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dc.contributor.authorMAIR, Peter
dc.description.abstractThe changing circumstances in which parties compete in contemporary democracies, coupled with the changing circumstances in which governments now govern, have led to a widening of the traditional gap between representative and responsible government. Although it is generally seen as desirable that parties in government are both representative and responsible, these two characteristics are now becoming increasingly incompatible. Prudence and consistency in government, as well as accountability, require conformity to external constraints and legacies. This means more than just answering to public opinion. While these external constraints and legacies have become weightier in recent years, public opinion, in its turn, has become harder and harder for governments to read. Hence we see the growing incompatibility. Meanwhile, because of changes in their organizations and in their relationship with civil society, parties are no longer in a position to bridge or 'manage' this gap, or even to persuade voters to accept it as a necessary element in political life. This growing incompatibility is one of the principal sources of the democratic malaise that confronts many Western democracies today.en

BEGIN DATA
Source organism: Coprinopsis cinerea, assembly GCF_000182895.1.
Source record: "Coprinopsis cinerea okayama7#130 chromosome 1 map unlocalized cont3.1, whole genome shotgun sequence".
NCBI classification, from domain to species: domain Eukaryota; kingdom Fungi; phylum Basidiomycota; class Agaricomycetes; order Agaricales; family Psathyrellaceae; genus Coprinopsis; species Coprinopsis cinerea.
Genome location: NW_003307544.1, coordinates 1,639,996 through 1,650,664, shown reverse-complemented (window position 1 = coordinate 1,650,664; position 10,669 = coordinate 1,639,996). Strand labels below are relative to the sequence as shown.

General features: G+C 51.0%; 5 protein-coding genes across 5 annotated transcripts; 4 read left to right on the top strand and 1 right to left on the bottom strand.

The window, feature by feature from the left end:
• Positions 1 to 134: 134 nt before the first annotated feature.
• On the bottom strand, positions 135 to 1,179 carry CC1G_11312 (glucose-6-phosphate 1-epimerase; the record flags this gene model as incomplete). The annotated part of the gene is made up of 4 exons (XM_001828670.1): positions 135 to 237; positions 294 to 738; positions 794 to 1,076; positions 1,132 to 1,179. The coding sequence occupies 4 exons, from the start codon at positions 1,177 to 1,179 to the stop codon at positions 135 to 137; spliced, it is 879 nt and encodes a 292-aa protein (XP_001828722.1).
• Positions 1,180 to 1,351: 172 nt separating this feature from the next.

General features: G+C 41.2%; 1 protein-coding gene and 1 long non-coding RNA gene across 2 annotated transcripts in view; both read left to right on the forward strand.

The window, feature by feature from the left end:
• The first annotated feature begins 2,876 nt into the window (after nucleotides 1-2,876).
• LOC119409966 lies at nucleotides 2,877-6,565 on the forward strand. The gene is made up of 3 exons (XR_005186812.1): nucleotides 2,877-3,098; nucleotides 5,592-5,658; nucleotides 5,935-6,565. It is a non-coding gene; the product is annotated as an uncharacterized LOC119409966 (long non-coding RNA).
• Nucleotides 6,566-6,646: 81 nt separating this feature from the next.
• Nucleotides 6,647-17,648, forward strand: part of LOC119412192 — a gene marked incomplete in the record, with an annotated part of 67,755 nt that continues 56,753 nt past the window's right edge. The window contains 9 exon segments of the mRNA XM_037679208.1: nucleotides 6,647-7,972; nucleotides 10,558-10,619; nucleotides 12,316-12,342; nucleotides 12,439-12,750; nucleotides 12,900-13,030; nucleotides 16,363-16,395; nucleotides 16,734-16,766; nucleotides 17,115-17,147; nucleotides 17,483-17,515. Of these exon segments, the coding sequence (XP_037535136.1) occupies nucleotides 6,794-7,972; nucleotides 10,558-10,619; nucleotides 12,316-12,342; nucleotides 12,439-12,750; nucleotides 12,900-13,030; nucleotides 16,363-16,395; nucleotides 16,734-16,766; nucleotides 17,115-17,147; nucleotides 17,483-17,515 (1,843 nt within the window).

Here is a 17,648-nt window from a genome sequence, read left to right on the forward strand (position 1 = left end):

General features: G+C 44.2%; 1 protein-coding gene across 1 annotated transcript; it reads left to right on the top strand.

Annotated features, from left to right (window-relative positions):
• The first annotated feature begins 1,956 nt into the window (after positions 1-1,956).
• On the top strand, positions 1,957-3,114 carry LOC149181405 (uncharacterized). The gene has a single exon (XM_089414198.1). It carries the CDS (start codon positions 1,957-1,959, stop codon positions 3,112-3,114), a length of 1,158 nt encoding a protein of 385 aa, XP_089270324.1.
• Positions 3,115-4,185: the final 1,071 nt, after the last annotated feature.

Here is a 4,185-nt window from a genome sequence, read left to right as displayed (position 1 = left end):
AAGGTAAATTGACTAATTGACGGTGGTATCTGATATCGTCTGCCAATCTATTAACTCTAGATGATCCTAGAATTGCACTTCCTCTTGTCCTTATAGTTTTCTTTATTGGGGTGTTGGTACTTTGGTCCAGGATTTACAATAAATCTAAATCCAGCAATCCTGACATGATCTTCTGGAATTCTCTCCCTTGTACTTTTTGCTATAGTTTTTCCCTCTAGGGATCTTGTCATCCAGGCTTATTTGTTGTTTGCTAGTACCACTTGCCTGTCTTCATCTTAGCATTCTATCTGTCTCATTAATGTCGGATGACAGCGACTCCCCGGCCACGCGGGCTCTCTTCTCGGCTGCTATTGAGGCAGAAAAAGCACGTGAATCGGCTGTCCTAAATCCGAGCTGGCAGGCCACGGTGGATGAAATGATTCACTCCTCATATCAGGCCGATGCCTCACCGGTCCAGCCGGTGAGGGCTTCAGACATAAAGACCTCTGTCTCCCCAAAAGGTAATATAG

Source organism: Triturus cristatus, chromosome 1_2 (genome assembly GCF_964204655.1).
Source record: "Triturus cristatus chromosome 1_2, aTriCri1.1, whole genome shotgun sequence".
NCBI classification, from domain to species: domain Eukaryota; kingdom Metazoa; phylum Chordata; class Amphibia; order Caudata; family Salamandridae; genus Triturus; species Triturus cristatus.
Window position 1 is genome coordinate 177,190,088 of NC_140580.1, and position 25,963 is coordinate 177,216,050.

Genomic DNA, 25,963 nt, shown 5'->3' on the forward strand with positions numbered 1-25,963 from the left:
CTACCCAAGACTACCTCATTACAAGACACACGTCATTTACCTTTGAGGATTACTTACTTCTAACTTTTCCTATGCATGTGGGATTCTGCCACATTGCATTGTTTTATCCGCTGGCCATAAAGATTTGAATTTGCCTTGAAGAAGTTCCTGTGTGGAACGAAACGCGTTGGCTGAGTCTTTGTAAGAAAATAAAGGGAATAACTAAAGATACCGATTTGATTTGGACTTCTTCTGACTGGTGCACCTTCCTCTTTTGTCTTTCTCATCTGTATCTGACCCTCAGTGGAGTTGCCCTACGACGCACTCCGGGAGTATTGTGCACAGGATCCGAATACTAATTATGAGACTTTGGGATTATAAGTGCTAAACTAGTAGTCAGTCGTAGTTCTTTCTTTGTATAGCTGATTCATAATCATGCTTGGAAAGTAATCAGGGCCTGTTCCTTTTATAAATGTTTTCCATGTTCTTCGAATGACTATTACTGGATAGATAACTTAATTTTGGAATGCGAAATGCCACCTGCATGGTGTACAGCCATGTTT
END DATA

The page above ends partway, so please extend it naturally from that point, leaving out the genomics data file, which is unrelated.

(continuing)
dc.relation.ispartofseriesMax Planck Institute for the Study of Societies, Cologneen
dc.titleRepresentative versus Responsible Governmenten
dc.typeWorking Paperen

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